I have to admit that this post was started very last minute and it is brainstorming on a topic – online communities. I have tried to start a blog many times inspired by other people who quickly decide to share what is on their minds. Usually what was coming out is similar to this post, personal brainstorming on a topic that nobody but me is interested in. But, this one is at least on a creative topic, and I think it could be worse.
Even though we live in a time where everyone can share their thoughts in so many different ways, where art, music, science and other disciplines merge and are available to many people, I often feel completely unable to create content. Calling it content already makes me feel anxious. One reason is that my inner critique and insecurities do not allow me to trust that whatever I do, good or bad could be judged and liked. So here are three things I have been contemplating and would trust could be interesting topics for a discussion.
Trust. How much do we trust in people, without seeing them?
Many people write/talk about the insecurities that Social Media, influencers and a variety of toxic trends are getting under our skin. For me, to a point, where I decided to do a Social media “cleanse”, ironically. After seeing so much content, I figured that I often do not trust people about what they would think about my writing or other work. Instead of owning what I think and letting it flow up or to the bottom of the sea of information, I do not allow others to be themselves and judge my works as they can/want/are. One thing about the toxic positivity ideologies circling, that I appreciate, is that things get so radical sometimes, that they make me think and want to engage not as mindlessly as many others. I critically look at other people’s work and support and appreciate them. Why can’t I trust that other people would do the same?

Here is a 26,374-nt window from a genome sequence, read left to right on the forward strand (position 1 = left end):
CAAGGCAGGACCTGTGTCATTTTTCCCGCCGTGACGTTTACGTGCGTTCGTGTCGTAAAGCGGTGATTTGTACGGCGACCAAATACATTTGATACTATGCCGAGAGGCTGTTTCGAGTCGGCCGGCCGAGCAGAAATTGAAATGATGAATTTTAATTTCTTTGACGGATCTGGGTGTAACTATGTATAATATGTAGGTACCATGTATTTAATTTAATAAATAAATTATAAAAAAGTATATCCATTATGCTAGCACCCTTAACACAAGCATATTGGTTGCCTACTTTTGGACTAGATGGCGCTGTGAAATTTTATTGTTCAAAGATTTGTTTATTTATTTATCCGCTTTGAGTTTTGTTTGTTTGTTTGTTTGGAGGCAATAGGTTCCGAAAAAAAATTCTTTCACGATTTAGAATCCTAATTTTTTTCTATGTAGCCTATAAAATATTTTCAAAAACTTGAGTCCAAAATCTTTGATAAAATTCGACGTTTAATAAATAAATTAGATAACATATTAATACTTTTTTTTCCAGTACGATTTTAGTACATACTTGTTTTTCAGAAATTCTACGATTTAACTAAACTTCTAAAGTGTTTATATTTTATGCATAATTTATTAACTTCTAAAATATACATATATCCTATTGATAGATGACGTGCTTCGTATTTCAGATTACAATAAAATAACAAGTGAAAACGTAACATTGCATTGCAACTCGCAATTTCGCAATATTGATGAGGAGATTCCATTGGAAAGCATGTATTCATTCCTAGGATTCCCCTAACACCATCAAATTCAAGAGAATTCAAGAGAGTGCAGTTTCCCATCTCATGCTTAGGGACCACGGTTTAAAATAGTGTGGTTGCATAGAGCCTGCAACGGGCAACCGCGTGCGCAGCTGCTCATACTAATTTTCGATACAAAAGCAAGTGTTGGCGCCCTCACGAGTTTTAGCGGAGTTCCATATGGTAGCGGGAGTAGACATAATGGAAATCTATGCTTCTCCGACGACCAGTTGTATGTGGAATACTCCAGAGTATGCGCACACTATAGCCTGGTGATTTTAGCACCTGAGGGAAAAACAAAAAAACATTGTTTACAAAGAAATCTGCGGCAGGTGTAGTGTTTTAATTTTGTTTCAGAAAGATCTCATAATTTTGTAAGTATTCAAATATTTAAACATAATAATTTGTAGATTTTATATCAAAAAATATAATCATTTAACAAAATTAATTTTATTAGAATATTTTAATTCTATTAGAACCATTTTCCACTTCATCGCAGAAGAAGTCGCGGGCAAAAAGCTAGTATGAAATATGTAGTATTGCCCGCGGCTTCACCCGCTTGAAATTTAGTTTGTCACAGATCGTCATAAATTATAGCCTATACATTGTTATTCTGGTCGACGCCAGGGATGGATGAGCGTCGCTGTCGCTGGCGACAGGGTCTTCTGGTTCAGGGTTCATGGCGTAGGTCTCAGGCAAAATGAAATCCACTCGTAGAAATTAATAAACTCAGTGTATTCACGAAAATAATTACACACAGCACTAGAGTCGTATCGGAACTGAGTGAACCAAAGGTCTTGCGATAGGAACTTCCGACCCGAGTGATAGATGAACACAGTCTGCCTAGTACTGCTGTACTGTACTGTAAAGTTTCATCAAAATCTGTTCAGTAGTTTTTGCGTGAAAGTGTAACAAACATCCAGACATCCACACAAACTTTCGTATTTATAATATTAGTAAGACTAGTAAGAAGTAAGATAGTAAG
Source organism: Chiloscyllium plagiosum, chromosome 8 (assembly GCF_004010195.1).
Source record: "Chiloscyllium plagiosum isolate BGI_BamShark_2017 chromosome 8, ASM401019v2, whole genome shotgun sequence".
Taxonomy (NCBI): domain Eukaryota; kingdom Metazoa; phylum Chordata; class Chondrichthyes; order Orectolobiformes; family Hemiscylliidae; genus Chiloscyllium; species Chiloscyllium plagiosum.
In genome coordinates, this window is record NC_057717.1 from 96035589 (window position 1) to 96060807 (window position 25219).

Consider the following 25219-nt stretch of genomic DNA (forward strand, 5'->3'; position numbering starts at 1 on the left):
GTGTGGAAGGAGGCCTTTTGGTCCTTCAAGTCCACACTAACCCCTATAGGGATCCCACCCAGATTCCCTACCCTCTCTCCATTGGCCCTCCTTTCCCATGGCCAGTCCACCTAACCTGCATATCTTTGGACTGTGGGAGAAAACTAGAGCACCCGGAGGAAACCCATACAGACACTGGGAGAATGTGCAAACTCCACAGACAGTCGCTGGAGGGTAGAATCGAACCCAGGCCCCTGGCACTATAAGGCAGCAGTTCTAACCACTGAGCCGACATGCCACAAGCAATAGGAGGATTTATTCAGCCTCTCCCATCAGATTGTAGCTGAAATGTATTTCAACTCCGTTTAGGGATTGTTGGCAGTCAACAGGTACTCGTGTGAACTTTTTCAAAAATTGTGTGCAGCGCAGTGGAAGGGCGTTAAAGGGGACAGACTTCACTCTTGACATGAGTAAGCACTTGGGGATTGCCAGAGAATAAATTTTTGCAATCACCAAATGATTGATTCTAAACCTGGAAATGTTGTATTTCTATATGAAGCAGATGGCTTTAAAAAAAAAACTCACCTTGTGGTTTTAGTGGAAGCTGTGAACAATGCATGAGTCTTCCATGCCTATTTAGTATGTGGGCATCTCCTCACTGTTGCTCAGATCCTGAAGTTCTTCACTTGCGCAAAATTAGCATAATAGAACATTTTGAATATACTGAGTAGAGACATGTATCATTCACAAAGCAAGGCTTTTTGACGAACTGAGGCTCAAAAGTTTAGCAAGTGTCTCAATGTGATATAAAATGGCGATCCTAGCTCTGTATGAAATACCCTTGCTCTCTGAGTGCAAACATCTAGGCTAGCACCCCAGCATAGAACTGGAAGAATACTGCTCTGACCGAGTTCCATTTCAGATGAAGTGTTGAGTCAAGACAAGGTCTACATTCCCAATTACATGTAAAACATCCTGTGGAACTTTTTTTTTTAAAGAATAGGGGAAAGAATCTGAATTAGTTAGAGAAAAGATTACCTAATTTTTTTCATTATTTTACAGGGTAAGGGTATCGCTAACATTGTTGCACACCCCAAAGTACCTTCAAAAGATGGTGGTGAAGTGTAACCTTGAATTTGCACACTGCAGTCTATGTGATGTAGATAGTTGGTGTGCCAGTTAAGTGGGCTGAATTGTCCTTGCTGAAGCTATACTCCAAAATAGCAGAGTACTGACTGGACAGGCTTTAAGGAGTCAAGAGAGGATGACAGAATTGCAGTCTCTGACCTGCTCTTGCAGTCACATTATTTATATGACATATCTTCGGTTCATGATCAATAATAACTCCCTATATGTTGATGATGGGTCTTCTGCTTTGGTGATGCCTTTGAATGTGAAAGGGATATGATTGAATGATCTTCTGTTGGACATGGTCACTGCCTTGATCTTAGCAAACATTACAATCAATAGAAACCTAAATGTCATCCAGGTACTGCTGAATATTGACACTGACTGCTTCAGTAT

Trust comes with a sense of community. Or at least this is what I am starting to believe. I have followed a few artists over the platform Patreon, particularly musicians and artists. Some with 15,000 followers and patrons and some with 1 – only me. It is fascinating to see how the artists with 15K supporters (not only followers, people who pledge a sum every time this person makes a thing) manage to find someone to hold them and share their thoughts and pains. This happens both ways. The artist is open and reads, talks and listens to people in this same community. They make a massive bond through their art, and instead of keeping it all good and bad for themselves, they also give it all out so others can relate. Isn’t it obvious some might say? For me this is confusing. This communal experience happens online, and it is beautiful, but I can’t feel like belonging or trusting within the still. So I guess my community search is still going online and offline.
I am curious about what online communities are there now and around me. Where do most people dwell in their free time? I will probably continue on this topic in the next post.